When the Move Forward Party and its allies become the next Thai government in August – and even if they don’t – action to classify cannabis once again as an illegal narcotic is inevitable. Poll after poll shows that many Thais don’t want a drugs free for all which, they believe, is a threat to their children’s morals and to public health in general But this does not mean that the country automatically must return to the old days of mass jailing of Thais and foreigners willy-nilly for smoking pot anywhere on public or private property. The devil, as ever, will be in the detail of a parliamentary bill.
Thongchai Somprasart, spokesman of Thai Freedom Group which represents some farmers and growers, said billions of investment baht are at stake as well as billions more in lucrative sales of the plant for recreational use. “We already know that the medical use of marijuana will not become a crime again, so the emphasis must be on partial criminalization rather than an outright ban.” He adds that legal cannabis smoking could be allowed in “24-hour” tourist cities like Pattaya as long as it occurred in listed cafes etc. Thongchai mentions Holland as an example of where such a policy works well.
An alternative answer is found in Israel where smoking pot is seen as a public health issue, akin to cigarettes, rather than a criminal problem. Citizens or visitors aren’t prosecuted for possession of less than 15 grams at home, whilst larger offenders are subject to fines rather than imprisonment unless they are gross repeaters. If adopted in Thailand, such a policy would result in adults paying for marijuana offences rather like they do for minor traffic offences together with a points system to grade seriousness.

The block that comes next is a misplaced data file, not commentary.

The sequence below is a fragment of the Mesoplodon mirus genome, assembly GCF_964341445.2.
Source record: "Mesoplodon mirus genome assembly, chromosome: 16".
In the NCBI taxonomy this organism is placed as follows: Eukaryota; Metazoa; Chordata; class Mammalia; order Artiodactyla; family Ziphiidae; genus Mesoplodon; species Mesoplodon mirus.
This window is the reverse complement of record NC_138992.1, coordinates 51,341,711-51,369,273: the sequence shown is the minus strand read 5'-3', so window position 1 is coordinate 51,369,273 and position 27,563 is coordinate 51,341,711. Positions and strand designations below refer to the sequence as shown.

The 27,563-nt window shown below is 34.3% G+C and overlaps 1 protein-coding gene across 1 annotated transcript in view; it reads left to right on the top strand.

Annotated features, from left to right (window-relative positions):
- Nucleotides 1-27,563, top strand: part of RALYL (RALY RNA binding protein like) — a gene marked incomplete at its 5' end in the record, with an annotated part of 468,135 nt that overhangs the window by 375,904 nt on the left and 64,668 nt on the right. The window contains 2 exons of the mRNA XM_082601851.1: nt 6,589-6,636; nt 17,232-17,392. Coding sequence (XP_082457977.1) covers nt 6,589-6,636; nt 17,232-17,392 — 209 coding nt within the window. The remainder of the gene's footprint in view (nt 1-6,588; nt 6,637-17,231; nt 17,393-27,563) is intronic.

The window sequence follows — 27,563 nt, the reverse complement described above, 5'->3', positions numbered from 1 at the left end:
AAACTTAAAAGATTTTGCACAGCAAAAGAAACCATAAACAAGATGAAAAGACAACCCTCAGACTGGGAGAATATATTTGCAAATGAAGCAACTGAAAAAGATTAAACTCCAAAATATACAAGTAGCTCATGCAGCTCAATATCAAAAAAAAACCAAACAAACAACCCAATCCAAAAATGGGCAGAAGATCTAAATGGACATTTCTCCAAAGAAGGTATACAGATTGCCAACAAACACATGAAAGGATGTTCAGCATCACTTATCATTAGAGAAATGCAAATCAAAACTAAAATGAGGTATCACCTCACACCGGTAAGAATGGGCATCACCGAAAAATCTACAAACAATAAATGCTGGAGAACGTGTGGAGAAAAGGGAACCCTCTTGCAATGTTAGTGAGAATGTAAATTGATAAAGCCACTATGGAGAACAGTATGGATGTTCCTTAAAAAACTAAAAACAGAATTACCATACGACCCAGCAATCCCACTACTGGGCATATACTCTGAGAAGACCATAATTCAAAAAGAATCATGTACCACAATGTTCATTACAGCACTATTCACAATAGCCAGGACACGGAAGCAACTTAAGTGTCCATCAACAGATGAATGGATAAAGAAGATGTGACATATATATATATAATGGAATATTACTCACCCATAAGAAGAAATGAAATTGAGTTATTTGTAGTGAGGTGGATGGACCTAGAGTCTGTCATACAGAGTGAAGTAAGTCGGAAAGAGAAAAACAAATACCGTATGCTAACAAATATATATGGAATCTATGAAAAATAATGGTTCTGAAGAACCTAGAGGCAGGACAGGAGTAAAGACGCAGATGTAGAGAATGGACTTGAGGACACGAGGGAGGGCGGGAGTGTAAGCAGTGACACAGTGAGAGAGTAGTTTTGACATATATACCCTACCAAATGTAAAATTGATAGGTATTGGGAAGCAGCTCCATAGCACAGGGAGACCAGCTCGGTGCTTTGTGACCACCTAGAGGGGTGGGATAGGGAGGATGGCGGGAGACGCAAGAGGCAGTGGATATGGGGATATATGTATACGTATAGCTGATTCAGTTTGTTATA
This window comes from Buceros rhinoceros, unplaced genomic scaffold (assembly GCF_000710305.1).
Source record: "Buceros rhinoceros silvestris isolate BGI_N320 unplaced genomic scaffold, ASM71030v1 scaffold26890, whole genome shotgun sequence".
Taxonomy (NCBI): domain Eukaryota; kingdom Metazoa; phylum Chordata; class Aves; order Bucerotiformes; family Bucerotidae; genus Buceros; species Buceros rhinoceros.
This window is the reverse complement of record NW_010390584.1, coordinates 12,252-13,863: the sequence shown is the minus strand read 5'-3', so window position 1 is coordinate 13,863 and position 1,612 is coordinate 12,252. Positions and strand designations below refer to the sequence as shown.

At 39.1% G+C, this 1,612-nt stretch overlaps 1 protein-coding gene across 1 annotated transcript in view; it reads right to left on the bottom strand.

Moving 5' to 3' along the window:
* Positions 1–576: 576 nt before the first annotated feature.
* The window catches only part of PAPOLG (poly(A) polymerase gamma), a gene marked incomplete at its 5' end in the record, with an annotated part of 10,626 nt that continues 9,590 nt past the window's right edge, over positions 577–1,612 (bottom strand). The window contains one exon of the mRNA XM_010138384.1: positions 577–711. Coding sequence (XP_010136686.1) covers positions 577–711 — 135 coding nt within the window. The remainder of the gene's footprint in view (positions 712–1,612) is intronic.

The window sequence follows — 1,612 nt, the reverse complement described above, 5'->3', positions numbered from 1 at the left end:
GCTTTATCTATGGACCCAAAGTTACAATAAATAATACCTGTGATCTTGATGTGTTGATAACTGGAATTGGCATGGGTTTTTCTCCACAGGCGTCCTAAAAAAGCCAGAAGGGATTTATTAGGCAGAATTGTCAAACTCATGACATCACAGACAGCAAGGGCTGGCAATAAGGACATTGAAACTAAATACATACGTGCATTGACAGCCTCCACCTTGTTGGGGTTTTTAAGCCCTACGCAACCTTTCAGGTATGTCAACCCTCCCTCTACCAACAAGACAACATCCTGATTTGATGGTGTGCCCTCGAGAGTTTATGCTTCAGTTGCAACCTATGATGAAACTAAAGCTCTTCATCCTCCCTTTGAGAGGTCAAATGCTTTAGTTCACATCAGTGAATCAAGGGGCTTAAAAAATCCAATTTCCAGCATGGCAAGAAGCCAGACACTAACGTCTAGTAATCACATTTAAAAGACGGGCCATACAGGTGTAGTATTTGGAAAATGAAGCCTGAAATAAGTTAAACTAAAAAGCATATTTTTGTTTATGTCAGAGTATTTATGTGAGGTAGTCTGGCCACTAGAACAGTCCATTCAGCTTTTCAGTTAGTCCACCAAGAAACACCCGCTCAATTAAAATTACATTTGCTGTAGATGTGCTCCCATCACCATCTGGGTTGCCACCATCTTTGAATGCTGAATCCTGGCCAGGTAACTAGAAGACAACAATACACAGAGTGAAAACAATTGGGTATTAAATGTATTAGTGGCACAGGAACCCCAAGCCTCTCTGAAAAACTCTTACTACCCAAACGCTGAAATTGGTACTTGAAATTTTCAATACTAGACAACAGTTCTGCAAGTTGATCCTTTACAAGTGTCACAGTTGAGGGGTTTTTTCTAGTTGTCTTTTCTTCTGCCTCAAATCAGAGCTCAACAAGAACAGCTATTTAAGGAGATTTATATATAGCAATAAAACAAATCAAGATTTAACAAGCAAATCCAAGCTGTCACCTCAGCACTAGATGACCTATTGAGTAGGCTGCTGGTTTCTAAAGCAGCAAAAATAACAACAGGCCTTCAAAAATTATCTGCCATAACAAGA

Yet another choice is already available in some American states where adult use of marijuana for medical and non-medical purposes is not prosecuted in “private spaces” or “out of public view”. In this version only smoking outdoors or in the public buildings or in clubs bars and restaurants would be banned. A leaf could also be borrowed from the Volstead Act of 1919 which introduced the prohibition of alcohol era in the United States. It’s worth noting that Volstead criminalized the production and distribution of alcohol but not the actual drinking of it. Applied to Thailand, this would mean that the police emphasis would be on the producers of cannabis rather than the customers.
There’s no question that Thailand requires urgent legislation to sort out the cannabis mess. But simply turning back the clock is hardly the best solution. And there is some hope if only because the Move Forward Party has hardly been consistent. Its MPs supported the medical use of cannabis and failed to object to the delisting of cannabis as a narcotic in June last year. Some members of Move Forward’s coalition with other parties have been similarly ambiguous in the past. What is needed now is open-mindedness and proper research. Playing political games and advocating authoritarian solutions is not what the new Thailand is supposed to represent.